Phil Spector Was a Killer
Convicted of murder, he was a troubled musical genius who transformed 1960s rock'n'roll and died of COVID-19.
Phil Spector left the planet this week at age 81, another victim of COVID-19. He invented the 60’s as surely as Bob Dylan or The Beatles and did the country a special favor by keeping the flame of rock & roll lit in the early 60’s, a time when schlock, written by parents and aimed at teens, was seen as the antidote to the too wild (and probably too black) era that preceded it. His genius as a producer inspired an even more eccentric one, Brian Wilson of the Beach Boys, to create his best work, and the string of hits Spector had with the great girl groups of that era were terrific.
Then there was his sordid personal life that ended with the 2003 murder of actress Lana Clarkson late one night at his mansion. It was a sad tale in every way, the logical conclusion of a lifelong love of guns and an isolated and paranoid lifestyle that went on behind the gates of the mansion. There’s a movie, which I haven’t seen, where he is played by Al Pacino, sporting the bizarre wigs he wore to his trial. His erratic behavior during sessions with The Ramones was a clear signal he was losing it. When John Lennon worked with him, he finally insisted there would be no more guns allowed in the studio. He was a sad, broken man more than willing to share his pain with those around him; how does someone like him make so much great music? The answer is talent — he was loaded with it.
His first success was as a teenager with his group, The Teddy Bears. Watch them sing “To Know Him Is To Love Him,” a song he wrote that borrowed the inscription on his father’s tombstone. That’s Phil on the right, playing guitar, a diminutive nebbish with a pompadour. The song has a beautiful melody (Amy Winehouse thought enough of it to cover it) and a very sophisticated key change in the bridge. So he was off to a good start.
He served a kind of apprenticeship with 50’s writers and producers, Jerry Leiber and Mike Stoller. He played the guitar solo on The Drifters massive hit, “On Broadway.” Hanging out with these two veterans set him on the path to production. His next phase would make him a millionaire in his early 20’s. It involved something called “The Wall Of Sound.”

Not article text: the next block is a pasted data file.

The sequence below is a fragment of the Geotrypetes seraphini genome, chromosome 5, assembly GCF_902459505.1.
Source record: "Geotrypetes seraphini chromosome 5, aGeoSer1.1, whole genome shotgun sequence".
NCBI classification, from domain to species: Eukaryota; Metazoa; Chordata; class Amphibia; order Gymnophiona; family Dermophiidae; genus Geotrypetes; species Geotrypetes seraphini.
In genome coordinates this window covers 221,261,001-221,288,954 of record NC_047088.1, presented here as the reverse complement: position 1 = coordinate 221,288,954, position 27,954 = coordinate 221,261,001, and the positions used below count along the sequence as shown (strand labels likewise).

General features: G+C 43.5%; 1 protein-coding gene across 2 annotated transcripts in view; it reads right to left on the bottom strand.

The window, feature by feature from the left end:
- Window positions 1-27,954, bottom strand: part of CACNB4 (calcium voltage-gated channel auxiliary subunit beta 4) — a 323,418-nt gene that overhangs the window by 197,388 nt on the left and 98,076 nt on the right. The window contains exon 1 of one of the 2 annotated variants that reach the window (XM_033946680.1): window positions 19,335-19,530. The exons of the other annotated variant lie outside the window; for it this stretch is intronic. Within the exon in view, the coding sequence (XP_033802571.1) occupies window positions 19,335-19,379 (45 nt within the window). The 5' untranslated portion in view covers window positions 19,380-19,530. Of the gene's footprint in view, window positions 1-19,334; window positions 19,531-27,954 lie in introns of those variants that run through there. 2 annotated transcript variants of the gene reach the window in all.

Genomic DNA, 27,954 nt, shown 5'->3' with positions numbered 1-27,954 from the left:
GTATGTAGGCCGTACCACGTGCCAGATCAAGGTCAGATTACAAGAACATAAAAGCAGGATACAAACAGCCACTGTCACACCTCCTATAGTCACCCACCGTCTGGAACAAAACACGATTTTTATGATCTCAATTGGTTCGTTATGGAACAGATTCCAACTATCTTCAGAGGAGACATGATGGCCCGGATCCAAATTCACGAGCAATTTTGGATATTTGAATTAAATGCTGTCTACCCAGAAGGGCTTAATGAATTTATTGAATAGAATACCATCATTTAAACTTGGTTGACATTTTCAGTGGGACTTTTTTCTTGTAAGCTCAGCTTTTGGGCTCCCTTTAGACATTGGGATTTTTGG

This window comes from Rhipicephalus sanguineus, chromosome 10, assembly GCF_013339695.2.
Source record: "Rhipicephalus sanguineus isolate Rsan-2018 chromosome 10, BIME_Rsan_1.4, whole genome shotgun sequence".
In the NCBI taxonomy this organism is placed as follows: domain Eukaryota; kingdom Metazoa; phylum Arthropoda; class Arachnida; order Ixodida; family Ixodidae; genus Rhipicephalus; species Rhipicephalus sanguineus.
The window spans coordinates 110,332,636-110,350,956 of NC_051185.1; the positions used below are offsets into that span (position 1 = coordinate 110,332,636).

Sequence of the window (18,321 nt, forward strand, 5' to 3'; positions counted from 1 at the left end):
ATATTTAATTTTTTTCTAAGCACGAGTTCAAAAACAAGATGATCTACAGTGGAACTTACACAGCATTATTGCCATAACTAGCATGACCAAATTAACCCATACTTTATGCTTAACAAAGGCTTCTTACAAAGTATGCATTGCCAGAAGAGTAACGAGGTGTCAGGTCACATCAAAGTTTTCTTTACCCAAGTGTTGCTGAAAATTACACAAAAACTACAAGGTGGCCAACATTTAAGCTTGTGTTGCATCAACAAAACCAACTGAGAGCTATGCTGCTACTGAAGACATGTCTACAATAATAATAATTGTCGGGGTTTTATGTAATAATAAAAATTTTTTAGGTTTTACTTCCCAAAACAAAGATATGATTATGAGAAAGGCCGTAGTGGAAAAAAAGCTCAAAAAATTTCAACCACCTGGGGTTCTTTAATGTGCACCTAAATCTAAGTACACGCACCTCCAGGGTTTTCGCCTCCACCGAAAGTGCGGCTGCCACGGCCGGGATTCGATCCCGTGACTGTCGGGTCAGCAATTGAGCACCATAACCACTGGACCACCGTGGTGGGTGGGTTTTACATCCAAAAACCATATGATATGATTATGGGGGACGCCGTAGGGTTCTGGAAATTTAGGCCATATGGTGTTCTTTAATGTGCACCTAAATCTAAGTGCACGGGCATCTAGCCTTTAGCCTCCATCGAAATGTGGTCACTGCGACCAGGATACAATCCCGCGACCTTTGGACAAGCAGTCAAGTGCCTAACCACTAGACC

Layering multiple guitars, keyboards, and even drums, then sweetening the mix with strings, choruses and the occasional kettle drum, the result was operatic. Spector productions were grand, emotional and decidedly teenage. “He’s A Rebel,” by The Crystals (in name only, he was in too much of a hurry to wait for them to make it out to L.A.) is one of the earliest examples of the focused excess he brought to every project.
With a list of number ones as long as your arm, and songs cited as masterpieces (“River Deep, Mountain High” by Ike and Tina Turner) and another that was the most played song of the twentieth century (“That Lovin Feeling” by The Righteous Brothers), it’s hard to overestimate his contribution to American culture. But enjoying that success just wasn’t in the cards. This may date back to his first tour with The Teddy Bears, where he was beaten up and urinated on by four hoodlums in a men’s room. From that time on he always had bodyguards and packed a gun. Add instant success at an early age, mounds of money and attention, and what already strange young genius wouldn’t go over the edge?
The problem is, as always, what do you do with the beauty created by someone who lived an ugly life? I have no answer and we won’t be getting one from Phil Spector; he wouldn’t have known the answer, anyway. My firewall will be firmly in place next time I listen to his stunning works, keeping thoughts of his sad and cruel life at bay. Rest in Peace, Phil Spector, you were America’s sad teenage Wagner.
Correction: The story originally stated that Spector produced The Shangri-Las, which is incorrect. The producer was Shadow Morton.